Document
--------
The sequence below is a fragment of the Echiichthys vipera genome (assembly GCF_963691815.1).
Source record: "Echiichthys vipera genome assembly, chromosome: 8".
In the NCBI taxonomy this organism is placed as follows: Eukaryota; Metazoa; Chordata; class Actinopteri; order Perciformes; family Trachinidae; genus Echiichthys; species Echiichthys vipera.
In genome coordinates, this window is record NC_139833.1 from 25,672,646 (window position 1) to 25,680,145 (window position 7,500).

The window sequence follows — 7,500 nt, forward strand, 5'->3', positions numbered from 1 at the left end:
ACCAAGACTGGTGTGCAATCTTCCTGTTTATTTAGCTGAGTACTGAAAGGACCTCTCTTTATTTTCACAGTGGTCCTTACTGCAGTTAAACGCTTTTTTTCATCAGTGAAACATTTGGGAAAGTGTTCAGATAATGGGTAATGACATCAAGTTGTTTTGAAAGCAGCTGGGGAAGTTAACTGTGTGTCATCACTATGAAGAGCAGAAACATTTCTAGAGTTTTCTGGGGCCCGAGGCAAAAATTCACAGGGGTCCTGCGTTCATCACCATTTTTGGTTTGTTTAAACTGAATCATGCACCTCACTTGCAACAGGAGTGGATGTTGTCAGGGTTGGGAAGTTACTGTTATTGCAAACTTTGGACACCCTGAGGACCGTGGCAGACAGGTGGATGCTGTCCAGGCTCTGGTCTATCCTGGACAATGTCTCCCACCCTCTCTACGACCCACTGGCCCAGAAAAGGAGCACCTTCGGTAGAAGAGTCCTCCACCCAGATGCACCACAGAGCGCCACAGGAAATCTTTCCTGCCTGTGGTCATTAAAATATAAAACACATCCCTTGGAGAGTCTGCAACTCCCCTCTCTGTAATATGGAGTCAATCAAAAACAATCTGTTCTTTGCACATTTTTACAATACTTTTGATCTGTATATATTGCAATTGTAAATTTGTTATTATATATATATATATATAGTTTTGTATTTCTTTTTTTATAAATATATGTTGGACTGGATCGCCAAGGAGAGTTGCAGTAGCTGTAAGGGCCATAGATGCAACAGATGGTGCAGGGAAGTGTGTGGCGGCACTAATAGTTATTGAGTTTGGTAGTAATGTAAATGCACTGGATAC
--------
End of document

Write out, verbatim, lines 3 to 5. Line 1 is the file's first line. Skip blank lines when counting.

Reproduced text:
In the NCBI taxonomy this organism is placed as follows: Eukaryota; Metazoa; Chordata; class Actinopteri; order Perciformes; family Trachinidae; genus Echiichthys; species Echiichthys vipera.
In genome coordinates, this window is record NC_139833.1 from 25,672,646 (window position 1) to 25,680,145 (window position 7,500).

The window sequence follows — 7,500 nt, forward strand, 5'->3', positions numbered from 1 at the left end: